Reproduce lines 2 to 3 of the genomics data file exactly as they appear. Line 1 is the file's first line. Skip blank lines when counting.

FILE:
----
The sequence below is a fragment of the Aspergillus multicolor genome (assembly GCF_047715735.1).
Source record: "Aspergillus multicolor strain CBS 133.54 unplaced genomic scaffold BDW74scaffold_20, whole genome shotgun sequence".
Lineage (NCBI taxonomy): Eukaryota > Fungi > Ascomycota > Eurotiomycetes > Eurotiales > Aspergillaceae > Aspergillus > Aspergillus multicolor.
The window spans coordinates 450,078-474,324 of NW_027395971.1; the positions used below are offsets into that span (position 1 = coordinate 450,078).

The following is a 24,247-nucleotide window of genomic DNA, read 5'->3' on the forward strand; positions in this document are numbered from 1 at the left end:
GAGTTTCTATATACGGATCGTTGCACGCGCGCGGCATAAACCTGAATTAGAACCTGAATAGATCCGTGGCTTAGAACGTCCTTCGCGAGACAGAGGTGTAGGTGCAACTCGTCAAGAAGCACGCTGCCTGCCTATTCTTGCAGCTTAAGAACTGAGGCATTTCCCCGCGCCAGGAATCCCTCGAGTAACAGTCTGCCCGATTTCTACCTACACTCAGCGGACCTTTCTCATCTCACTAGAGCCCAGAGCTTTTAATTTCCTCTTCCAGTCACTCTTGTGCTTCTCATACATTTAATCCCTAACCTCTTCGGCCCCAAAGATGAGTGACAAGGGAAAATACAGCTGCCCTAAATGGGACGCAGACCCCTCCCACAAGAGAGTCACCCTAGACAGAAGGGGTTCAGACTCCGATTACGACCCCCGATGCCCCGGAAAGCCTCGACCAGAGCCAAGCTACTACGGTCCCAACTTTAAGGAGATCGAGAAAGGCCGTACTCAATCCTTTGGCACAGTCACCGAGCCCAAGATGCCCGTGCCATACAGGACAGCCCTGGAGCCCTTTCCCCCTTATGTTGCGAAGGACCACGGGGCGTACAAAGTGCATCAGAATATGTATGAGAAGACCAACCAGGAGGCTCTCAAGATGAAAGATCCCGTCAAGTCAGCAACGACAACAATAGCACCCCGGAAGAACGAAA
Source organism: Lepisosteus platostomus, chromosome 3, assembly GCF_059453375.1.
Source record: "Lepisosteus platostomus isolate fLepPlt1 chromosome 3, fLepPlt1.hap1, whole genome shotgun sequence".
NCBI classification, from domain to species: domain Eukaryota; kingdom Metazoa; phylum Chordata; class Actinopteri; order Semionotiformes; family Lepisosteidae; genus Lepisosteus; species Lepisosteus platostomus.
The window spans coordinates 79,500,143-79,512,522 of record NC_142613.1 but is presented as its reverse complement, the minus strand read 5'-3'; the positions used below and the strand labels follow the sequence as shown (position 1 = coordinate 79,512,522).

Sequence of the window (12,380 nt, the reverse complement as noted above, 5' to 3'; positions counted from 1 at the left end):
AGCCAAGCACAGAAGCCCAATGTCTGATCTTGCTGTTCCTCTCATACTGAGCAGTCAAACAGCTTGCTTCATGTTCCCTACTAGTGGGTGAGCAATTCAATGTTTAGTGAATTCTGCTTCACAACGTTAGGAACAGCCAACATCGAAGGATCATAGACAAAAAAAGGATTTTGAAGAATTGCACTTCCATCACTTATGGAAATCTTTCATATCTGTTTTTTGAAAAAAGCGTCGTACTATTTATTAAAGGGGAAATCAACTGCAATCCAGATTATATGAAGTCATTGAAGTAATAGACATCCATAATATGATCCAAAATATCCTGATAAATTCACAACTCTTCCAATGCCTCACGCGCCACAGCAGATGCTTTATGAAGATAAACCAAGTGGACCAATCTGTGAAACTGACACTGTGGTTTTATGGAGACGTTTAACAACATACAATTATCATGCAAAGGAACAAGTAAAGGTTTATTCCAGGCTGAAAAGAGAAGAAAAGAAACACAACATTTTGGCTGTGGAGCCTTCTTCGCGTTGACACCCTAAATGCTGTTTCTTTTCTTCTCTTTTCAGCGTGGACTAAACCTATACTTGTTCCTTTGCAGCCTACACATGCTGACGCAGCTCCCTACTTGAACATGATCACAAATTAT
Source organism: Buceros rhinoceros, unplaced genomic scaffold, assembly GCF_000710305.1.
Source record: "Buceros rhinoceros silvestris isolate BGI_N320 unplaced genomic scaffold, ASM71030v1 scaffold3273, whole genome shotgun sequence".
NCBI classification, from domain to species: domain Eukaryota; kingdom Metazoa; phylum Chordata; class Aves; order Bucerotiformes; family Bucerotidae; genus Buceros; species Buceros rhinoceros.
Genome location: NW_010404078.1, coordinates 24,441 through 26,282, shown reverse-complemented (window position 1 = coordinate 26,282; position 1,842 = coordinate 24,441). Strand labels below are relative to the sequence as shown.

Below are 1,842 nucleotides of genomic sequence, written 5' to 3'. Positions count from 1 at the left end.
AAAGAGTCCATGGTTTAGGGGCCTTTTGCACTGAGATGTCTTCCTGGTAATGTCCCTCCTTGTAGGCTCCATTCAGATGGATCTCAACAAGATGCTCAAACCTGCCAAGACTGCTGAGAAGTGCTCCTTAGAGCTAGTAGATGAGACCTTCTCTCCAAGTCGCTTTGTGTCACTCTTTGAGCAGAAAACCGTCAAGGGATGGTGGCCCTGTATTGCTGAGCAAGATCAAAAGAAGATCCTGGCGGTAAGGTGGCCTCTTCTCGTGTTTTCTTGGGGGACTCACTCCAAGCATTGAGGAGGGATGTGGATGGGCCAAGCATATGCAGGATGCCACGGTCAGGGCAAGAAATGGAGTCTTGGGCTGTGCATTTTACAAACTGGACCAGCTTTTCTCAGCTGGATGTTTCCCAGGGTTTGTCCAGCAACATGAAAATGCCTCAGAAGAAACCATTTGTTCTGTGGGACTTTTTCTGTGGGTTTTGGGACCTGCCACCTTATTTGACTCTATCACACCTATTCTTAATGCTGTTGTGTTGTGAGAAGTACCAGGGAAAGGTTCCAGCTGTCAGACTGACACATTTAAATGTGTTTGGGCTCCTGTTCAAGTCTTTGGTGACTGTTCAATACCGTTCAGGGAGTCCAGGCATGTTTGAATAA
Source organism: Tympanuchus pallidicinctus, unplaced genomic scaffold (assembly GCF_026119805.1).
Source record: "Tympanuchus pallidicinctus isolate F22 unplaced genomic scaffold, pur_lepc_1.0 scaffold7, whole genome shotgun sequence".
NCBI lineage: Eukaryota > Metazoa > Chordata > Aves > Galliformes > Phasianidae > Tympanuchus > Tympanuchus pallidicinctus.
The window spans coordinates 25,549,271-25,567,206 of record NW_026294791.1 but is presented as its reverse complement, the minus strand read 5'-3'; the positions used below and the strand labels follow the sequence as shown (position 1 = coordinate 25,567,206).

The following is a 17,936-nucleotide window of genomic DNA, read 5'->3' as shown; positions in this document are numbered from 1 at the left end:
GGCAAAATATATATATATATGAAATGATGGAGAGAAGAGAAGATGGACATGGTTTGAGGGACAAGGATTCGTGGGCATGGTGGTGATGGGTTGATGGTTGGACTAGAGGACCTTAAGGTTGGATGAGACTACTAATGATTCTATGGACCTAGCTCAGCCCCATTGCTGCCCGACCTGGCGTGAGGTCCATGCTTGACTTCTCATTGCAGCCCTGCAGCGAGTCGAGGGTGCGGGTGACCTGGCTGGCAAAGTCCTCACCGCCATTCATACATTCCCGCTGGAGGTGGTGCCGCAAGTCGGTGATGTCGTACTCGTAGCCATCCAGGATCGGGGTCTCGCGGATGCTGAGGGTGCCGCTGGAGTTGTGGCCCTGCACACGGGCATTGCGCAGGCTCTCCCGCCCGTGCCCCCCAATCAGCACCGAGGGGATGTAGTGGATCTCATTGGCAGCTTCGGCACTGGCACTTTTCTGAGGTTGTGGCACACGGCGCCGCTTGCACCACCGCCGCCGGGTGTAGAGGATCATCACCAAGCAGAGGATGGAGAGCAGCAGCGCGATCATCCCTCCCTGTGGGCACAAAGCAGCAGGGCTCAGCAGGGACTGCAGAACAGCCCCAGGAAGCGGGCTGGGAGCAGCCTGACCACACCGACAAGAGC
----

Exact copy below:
Source record: "Aspergillus multicolor strain CBS 133.54 unplaced genomic scaffold BDW74scaffold_20, whole genome shotgun sequence".
Lineage (NCBI taxonomy): Eukaryota > Fungi > Ascomycota > Eurotiomycetes > Eurotiales > Aspergillaceae > Aspergillus > Aspergillus multicolor.